China and India have become the top contenders out of Asia in the global startup ecosystem. While both the largest economies of the world still lag behind the US, they have rising status in creating so-called start-up unicorns (companies with or more than $1 bn valuations).
Calling 2021 ‘the most successful year for startups’, the latest list of Global Unicorn Index, compiled by Shanghai’s Hurun Research Institute showed a total of 1,058 unicorn companies worldwide valued at $3.7 tn, registering a massive growth in 2021 from 472 unicorns in 2020.
While the US ranked first with 487 unicorns in total, China was home to the second-largest number of unicorns, accounting for 301 of the total. The US added 254 unicorns to the list, and China added around 74 new unicorns, as of the end of November. India, in the meanwhile, ranked third after adding 33 companies to the list, taking the total to 54.
Interestingly, China saw a slower pace of growth in its unicorn ecosystem this year and fell further behind the US in the number of startups. While India saw an exceptional rise in the number of start-up unicorns in 2021.
According to Tracxn data, around 211 venture capital firms made debut investments in India in 2021, compared to 64 in 2020, NikkieAsia reported in November. The report added that ‘China’s regulatory crackdown on its tech sector has dented its appeal as the first-choice investment destination for global venture capital in Asia‘.
China: less welcoming for startups in 2021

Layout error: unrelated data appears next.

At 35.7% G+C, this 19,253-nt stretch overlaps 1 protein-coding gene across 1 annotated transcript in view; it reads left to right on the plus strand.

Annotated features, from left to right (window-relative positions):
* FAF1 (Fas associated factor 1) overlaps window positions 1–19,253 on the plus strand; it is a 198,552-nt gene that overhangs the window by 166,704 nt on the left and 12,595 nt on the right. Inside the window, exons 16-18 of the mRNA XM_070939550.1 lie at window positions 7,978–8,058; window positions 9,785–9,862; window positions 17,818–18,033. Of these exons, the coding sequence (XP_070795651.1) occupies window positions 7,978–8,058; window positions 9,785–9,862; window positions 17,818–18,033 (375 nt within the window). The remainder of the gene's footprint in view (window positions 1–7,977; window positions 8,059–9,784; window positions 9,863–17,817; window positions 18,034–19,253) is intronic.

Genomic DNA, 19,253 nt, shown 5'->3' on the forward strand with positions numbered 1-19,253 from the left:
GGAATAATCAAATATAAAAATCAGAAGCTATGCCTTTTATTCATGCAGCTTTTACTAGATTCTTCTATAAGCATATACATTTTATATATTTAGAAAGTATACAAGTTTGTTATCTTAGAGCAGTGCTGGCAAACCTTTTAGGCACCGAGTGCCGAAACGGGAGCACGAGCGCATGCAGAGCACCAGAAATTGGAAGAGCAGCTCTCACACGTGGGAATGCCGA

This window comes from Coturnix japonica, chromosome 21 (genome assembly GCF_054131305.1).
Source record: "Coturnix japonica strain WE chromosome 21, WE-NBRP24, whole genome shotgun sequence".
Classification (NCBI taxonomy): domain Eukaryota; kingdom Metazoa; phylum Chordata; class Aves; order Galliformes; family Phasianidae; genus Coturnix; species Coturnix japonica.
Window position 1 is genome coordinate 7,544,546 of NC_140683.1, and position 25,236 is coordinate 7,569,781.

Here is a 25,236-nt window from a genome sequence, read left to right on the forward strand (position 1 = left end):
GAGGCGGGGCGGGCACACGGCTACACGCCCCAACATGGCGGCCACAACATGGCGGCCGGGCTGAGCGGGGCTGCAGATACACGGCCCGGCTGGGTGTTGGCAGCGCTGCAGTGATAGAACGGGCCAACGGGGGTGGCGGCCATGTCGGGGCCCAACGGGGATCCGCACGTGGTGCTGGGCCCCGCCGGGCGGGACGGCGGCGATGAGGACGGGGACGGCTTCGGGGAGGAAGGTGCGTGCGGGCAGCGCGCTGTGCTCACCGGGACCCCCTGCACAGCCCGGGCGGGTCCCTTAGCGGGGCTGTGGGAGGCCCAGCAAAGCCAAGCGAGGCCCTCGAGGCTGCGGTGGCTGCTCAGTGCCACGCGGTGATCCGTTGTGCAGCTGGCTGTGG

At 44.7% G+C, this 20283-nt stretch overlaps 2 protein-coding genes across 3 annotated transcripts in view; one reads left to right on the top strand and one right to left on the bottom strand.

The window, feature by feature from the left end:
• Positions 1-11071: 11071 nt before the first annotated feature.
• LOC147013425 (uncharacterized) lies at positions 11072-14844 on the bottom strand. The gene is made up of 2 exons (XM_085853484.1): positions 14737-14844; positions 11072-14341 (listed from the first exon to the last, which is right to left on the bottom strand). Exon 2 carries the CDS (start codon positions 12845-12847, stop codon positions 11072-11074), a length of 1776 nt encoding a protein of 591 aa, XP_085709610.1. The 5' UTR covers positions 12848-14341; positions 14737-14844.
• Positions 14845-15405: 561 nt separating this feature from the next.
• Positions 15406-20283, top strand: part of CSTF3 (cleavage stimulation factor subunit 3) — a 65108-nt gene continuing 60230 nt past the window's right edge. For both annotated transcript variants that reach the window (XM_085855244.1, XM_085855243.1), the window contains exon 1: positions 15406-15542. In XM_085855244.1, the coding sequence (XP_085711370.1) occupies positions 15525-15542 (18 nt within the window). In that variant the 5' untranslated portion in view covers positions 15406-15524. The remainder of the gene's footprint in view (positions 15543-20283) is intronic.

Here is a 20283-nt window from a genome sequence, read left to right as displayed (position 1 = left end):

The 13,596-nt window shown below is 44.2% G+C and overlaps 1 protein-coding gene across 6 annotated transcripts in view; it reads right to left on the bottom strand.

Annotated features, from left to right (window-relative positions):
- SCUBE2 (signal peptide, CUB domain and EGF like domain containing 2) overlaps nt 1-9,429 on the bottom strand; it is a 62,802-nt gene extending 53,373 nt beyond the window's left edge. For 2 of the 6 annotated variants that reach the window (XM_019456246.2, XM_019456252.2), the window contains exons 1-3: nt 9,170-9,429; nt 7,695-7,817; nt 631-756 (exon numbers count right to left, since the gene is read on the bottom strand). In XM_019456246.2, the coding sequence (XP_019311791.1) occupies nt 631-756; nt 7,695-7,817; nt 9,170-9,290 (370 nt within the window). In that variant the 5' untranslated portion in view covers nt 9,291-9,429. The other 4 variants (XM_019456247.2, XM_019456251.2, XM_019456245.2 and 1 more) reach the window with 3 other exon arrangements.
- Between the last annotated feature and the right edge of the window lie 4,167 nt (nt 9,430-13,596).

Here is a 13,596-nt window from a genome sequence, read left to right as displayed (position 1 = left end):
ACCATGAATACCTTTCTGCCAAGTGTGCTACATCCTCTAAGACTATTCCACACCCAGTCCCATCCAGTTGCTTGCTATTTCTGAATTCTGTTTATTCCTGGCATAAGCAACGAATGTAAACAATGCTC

According to Hurun Research Institute’s Global 500 Report 2021, the number of Chinese unicorns in the top 500 companies list fell to 47 from 51 last year. ByteDance took the place of the world’s largest unicorn with a valuation of $360.7 bn, overtaking Ant Group that took the second spot with a valuation of $156 bn. The third Chinese company that entered the top 10 list was another Alibaba’s unit Cainiao, at a $34 bn valuation.
Another latest update from the QUICK-FactSet database showed that Tencent Holdings and Alibaba Group Holding dropped out of the global top 10 companies in market capitalization, leaving no Chinese companies on the list. In terms of venture capital funding, China drew $45 bn in venture funding during the first nine months of 2021 compared with $52 bn for all of 2020, according to data by Atomico.
According to market analysts, Xi Jinping’s common prosperity-driven corporate crackdown is stirring unease in investment sentiments. Over the past year, Chinese regulators have reined months-long tough regulations in some of the country’s most successful and dominant companies, to bring greater state control over its private sector. The government has launched probes, stalled public offerings, as well as installed a series of regulatory policies pushing for free, fair and law-regulated market competition.
According to Eastspring investments, China’s economy is in the midst of recovering from the impact of a number of regulatory crackdowns on selected sectors including the internet platforms, private education and real estate.